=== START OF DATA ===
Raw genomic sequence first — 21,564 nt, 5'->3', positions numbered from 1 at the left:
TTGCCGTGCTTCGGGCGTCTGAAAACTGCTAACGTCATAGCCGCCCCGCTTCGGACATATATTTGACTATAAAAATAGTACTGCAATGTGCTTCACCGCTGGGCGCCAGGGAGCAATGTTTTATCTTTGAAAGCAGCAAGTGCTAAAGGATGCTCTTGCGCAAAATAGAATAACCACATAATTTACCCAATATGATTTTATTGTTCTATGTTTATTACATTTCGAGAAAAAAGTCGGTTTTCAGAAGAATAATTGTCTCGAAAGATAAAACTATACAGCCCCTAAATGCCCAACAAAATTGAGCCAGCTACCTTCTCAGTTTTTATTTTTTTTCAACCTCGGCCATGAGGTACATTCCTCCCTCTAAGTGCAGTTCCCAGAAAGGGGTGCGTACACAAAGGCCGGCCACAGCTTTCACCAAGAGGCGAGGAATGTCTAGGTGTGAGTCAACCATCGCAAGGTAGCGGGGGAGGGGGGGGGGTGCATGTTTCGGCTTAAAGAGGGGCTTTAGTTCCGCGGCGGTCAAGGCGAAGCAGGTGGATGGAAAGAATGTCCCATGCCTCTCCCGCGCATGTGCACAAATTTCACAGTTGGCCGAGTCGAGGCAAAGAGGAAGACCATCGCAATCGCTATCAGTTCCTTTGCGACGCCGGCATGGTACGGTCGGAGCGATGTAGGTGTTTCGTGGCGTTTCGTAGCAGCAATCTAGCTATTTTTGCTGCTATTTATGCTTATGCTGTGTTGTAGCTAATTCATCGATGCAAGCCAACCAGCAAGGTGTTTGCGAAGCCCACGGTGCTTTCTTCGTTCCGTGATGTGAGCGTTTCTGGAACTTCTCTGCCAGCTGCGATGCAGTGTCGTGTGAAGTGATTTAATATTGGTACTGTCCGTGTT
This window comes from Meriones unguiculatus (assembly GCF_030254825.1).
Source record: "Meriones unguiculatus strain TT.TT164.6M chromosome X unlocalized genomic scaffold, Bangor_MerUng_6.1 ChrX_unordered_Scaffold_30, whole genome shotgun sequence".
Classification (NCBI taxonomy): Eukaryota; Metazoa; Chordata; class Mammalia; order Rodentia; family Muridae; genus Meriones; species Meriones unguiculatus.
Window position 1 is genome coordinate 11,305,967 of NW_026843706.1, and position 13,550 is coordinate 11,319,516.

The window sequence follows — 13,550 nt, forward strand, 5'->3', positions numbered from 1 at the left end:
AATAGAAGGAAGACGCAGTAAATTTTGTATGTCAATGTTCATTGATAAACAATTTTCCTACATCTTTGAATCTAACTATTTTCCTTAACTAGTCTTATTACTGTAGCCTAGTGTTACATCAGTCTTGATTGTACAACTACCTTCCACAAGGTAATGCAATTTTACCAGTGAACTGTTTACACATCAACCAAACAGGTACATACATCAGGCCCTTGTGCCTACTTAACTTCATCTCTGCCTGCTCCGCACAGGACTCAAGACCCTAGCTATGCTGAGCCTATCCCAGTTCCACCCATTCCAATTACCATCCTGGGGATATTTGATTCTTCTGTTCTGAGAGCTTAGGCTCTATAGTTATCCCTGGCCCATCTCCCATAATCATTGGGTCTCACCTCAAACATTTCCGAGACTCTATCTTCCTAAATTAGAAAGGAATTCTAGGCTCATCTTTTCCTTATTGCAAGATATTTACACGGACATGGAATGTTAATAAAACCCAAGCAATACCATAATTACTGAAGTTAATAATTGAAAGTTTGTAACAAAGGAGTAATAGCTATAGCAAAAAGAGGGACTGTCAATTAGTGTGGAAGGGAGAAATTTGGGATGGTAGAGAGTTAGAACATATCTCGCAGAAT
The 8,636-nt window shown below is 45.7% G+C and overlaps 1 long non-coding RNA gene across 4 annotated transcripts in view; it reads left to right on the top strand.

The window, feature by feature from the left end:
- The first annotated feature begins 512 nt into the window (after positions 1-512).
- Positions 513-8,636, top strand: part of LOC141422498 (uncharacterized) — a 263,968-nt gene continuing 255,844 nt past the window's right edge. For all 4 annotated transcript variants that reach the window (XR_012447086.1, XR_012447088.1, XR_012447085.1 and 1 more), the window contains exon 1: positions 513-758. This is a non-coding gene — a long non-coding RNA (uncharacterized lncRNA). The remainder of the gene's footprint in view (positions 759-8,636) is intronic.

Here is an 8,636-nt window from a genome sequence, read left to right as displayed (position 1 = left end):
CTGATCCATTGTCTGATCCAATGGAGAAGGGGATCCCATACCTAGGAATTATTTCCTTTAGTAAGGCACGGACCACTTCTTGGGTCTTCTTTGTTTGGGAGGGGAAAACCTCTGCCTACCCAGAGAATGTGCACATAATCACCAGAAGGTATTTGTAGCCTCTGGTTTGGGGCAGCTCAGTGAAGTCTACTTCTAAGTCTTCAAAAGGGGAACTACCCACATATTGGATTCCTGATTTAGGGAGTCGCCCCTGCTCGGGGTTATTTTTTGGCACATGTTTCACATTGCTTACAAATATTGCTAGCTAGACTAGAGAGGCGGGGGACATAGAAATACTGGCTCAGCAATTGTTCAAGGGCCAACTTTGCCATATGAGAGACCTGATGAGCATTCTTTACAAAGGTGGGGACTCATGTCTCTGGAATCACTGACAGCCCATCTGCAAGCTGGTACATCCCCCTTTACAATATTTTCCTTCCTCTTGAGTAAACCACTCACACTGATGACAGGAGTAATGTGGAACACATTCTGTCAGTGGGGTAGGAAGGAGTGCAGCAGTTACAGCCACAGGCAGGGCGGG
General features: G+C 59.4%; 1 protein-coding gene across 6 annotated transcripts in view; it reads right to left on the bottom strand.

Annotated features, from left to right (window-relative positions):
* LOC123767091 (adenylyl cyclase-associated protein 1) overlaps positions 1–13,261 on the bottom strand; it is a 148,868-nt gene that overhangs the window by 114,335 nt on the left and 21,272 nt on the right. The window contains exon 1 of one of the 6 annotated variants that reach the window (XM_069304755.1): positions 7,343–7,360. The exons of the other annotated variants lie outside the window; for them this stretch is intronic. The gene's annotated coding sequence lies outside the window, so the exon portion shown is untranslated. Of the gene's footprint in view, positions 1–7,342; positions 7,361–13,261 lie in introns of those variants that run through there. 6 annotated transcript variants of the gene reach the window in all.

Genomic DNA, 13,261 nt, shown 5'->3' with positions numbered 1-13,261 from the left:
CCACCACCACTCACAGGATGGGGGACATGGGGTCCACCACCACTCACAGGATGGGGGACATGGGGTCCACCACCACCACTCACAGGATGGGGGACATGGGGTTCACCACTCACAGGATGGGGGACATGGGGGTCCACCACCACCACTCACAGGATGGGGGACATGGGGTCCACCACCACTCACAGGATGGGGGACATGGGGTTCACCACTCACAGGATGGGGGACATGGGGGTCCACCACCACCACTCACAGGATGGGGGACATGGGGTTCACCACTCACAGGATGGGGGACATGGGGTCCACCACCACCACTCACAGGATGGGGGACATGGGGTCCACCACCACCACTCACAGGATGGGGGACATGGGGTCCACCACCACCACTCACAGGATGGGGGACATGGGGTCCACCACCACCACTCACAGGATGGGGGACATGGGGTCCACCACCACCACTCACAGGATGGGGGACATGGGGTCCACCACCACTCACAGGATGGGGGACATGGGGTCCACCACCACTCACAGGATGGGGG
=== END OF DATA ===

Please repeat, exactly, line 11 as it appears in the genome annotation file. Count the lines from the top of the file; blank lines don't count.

- The first annotated feature begins 512 nt into the window (after positions 1-512).